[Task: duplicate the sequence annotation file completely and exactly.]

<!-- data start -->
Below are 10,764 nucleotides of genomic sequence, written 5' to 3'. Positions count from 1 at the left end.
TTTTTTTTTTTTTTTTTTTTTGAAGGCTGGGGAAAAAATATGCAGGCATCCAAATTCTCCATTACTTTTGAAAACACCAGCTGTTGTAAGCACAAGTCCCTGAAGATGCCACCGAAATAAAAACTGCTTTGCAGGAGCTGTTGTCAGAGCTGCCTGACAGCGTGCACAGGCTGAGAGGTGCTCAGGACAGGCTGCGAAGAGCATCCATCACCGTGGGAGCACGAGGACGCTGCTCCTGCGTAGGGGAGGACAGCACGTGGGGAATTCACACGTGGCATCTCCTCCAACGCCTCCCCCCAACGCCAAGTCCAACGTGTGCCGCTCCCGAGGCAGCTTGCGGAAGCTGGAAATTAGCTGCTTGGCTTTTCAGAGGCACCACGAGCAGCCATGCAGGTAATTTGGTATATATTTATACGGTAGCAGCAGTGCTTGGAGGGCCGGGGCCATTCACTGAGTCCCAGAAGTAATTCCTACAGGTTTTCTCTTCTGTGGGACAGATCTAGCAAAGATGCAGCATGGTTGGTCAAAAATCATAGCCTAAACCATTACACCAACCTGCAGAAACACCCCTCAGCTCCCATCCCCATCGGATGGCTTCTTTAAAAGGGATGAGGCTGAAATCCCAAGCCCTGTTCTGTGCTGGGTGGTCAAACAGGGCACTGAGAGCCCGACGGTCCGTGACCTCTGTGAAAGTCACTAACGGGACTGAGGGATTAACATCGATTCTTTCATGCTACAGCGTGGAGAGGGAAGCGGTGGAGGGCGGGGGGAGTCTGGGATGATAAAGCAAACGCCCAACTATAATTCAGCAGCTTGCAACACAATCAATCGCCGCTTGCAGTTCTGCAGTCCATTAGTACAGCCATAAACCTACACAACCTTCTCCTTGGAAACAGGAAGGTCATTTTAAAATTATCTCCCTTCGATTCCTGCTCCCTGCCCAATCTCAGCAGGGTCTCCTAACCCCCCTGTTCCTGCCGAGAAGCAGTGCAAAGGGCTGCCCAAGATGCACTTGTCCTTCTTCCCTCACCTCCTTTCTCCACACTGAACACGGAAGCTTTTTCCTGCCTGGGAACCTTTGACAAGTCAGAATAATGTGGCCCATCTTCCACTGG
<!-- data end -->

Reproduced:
Below are 10,764 nucleotides of genomic sequence, written 5' to 3'. Positions count from 1 at the left end.
TTTTTTTTTTTTTTTTTTTTTGAAGGCTGGGGAAAAAATATGCAGGCATCCAAATTCTCCATTACTTTTGAAAACACCAGCTGTTGTAAGCACAAGTCCCTGAAGATGCCACCGAAATAAAAACTGCTTTGCAGGAGCTGTTGTCAGAGCTGCCTGACAGCGTGCACAGGCTGAGAGGTGCTCAGGACAGGCTGCGAAGAGCATCCATCACCGTGGGAGCACGAGGACGCTGCTCCTGCGTAGGGGAGGACAGCACGTGGGGAATTCACACGTGGCATCTCCTCCAACGCCTCCCCCCAACGCCAAGTCCAACGTGTGCCGCTCCCGAGGCAGCTTGCGGAAGCTGGAAATTAGCTGCTTGGCTTTTCAGAGGCACCACGAGCAGCCATGCAGGTAATTTGGTATATATTTATACGGTAGCAGCAGTGCTTGGAGGGCCGGGGCCATTCACTGAGTCCCAGAAGTAATTCCTACAGGTTTTCTCTTCTGTGGGACAGATCTAGCAAAGATGCAGCATGGTTGGTCAAAAATCATAGCCTAAACCATTACACCAACCTGCAGAAACACCCCTCAGCTCCCATCCCCATCGGATGGCTTCTTTAAAAGGGATGAGGCTGAAATCCCAAGCCCTGTTCTGTGCTGGGTGGTCAAACAGGGCACTGAGAGCCCGACGGTCCGTGACCTCTGTGAAAGTCACTAACGGGACTGAGGGATTAACATCGATTCTTTCATGCTACAGCGTGGAGAGGGAAGCGGTGGAGGGCGGGGGGAGTCTGGGATGATAAAGCAAACGCCCAACTATAATTCAGCAGCTTGCAACACAATCAATCGCCGCTTGCAGTTCTGCAGTCCATTAGTACAGCCATAAACCTACACAACCTTCTCCTTGGAAACAGGAAGGTCATTTTAAAATTATCTCCCTTCGATTCCTGCTCCCTGCCCAATCTCAGCAGGGTCTCCTAACCCCCCTGTTCCTGCCGAGAAGCAGTGCAAAGGGCTGCCCAAGATGCACTTGTCCTTCTTCCCTCACCTCCTTTCTCCACACTGAACACGGAAGCTTTTTCCTGCCTGGGAACCTTTGACAAGTCAGAATAATGTGGCCCATCTTCCACTGG